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Microsoft pulls
support for Washington State gay rights bill

Microsoft pulls
support for Washington State gay rights bill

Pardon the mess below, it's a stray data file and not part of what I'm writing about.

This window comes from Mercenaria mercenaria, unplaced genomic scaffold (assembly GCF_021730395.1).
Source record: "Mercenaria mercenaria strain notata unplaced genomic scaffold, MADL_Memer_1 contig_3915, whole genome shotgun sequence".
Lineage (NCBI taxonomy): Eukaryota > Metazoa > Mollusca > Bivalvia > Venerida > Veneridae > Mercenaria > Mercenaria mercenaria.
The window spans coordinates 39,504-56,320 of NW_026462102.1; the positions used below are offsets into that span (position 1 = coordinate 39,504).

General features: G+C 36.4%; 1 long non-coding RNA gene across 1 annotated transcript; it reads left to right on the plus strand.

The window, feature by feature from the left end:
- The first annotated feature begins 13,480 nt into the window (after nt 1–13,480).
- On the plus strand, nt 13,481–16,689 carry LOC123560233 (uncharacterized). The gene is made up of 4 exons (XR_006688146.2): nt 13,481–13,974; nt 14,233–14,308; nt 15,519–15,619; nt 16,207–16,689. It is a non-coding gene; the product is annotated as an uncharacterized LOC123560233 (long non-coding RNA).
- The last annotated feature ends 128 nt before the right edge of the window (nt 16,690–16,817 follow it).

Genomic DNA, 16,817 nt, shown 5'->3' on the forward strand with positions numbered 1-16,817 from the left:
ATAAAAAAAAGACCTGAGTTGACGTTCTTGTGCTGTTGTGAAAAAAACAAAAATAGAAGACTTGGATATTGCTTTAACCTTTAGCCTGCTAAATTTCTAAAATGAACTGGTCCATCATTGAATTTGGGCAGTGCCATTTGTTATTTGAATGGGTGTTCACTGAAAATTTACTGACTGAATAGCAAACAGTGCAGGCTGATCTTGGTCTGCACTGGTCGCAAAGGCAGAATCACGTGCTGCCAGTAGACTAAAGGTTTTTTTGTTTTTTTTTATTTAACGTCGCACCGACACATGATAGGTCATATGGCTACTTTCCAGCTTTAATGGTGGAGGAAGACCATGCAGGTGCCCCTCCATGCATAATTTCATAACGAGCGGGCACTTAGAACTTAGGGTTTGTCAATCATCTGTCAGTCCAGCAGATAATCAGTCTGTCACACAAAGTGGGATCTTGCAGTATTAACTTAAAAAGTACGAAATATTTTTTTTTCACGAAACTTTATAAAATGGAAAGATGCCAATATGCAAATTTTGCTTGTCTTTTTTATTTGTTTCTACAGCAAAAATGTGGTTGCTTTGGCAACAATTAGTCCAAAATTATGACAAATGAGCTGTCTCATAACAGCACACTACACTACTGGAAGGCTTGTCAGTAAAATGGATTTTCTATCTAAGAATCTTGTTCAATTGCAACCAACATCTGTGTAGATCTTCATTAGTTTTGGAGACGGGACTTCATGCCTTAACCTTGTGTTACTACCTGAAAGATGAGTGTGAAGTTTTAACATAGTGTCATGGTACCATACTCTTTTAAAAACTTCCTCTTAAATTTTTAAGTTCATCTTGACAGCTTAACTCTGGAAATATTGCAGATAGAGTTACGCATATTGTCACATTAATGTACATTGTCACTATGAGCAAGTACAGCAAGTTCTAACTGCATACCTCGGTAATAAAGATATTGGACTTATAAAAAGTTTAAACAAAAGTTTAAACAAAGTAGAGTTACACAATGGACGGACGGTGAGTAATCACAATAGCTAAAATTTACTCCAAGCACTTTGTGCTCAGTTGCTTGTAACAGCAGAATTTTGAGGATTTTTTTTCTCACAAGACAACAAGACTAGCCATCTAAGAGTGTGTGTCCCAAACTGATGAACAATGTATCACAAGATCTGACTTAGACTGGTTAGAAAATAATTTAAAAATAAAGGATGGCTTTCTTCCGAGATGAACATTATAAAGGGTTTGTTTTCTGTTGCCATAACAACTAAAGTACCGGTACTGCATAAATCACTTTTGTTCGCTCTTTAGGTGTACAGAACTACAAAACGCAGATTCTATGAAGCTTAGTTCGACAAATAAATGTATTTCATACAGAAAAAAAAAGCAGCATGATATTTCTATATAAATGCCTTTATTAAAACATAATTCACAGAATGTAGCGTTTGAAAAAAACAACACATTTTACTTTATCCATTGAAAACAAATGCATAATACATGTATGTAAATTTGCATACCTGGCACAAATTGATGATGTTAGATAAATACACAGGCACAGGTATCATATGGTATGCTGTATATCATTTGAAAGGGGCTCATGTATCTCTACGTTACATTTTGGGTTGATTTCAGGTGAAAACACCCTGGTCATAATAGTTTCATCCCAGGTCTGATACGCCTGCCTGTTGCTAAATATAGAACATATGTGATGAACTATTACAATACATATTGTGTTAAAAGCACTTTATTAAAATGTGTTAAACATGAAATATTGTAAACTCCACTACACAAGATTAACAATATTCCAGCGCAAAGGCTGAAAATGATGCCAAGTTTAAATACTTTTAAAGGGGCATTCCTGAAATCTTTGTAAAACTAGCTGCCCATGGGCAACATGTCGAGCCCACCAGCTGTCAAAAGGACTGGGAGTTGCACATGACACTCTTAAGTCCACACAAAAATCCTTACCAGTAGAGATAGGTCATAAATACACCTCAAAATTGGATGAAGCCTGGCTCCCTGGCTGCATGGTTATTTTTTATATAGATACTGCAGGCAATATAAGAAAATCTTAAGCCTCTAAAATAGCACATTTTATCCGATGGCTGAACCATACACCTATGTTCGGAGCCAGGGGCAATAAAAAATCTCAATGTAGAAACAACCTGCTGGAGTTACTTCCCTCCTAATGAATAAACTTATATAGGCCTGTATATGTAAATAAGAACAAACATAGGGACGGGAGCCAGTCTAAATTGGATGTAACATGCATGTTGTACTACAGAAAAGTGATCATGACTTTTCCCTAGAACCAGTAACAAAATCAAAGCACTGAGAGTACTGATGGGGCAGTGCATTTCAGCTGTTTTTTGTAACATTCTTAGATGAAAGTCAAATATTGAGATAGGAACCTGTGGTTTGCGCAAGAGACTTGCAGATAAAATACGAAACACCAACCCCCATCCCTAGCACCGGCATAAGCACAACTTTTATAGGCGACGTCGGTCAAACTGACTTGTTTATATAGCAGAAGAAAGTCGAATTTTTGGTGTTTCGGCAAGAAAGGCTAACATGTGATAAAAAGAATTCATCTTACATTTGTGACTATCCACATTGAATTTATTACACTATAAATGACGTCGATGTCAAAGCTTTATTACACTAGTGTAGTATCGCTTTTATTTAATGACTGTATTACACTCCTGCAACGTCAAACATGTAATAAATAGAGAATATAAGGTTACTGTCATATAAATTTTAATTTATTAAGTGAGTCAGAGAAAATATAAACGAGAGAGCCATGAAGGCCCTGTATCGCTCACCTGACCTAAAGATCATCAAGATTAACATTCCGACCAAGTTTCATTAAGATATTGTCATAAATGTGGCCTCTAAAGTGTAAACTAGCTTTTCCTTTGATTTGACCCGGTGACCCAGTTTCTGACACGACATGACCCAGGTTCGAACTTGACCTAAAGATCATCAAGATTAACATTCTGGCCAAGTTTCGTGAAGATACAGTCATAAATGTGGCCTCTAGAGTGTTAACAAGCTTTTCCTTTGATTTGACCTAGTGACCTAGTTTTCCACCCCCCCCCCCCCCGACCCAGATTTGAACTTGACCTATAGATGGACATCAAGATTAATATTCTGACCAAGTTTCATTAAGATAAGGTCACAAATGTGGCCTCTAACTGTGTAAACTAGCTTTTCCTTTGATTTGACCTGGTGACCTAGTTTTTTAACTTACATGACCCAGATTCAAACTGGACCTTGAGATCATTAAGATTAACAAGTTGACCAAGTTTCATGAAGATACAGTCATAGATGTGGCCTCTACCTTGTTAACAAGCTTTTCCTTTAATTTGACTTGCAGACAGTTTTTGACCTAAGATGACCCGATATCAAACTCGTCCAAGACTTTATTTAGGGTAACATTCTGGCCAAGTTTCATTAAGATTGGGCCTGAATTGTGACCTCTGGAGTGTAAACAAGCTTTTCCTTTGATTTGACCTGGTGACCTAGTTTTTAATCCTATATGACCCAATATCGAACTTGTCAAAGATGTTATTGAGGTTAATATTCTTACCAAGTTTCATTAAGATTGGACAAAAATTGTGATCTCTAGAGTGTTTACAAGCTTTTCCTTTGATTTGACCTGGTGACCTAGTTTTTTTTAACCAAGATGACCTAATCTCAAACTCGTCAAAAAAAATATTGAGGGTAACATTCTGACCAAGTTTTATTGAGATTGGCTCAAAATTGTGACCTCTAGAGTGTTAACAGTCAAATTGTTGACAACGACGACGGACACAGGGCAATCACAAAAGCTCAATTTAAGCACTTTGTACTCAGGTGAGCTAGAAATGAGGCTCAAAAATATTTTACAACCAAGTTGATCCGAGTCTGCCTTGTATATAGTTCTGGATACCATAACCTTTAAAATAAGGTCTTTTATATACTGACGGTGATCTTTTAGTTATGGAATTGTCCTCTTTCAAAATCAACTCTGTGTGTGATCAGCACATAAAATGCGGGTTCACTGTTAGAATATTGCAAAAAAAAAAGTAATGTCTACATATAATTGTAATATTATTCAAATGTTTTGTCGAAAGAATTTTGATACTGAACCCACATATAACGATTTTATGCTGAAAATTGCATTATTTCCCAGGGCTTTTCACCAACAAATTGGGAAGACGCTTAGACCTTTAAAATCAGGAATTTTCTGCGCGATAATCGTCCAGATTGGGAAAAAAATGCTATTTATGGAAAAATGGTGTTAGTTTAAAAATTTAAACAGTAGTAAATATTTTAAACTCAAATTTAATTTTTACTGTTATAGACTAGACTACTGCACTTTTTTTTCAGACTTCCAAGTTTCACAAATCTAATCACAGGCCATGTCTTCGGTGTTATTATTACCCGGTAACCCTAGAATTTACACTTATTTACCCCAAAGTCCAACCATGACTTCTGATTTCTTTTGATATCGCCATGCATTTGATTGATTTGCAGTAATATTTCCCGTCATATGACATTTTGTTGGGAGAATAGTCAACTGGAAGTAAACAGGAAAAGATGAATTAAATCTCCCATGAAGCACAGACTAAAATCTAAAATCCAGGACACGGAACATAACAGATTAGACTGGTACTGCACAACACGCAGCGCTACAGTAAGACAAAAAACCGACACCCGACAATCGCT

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Redmond, Wash., software giant Microsoft is under attack from angry gay employees, politicians, and activists after downgrading its supportive stance on the statewide gay rights bill to "neutral." Seattle's alternative newspaper, The Stranger, first reported that Microsoft caved into pressure from the leader of a large Evangelical church. Pastor Ken Hutcherson said he threatened a nationwide Christian boycott of Microsoft products if the company continued to support gay rights legislation in Washington. The Stranger article relied heavily on an unidentified source who participated in a meeting between Microsoft and its gay employee group. The employee said the decision not to support Rep. Ed Murray's legislation came after meeting with Hutcherson. Microsoft spokeswoman Tami Begasse insisted that the policy team decided well before the abbreviated legislative session began to support bills more closely aligned with the company's goals like computer privacy, transportation, education, and competitiveness. But the openly gay Murray told The New York Times that Microsoft is lying when it says its decision not to support his bill had nothing to do with Hutcherson's threats. Begasse admitted that the company did meet with Hutcherson in February but said the meeting was merely to explain that the two employees who testified in favor of a gay civil rights bill spoke as individuals, not as representatives of the company. She added, "Reverend Hutcherson asked us to go a step further by coming out against the bill, and we declined his request." Begasse said, "We are committed to gay, lesbian, bisexual, and transgender employees. Microsoft has long been a leader in the business community when it comes to gay rights." It recently added gender identity as a characteristic protected by the company's nondiscrimination policy. The civil rights bill was defeated in a 25-24 senate vote on April 20, but it's unclear whether Microsoft's actions had anything to do with it. Regardless, the gay community will be watching the company carefully for any other signs of eroding support. (Michael Bradbury, Advocate/OutQ News)

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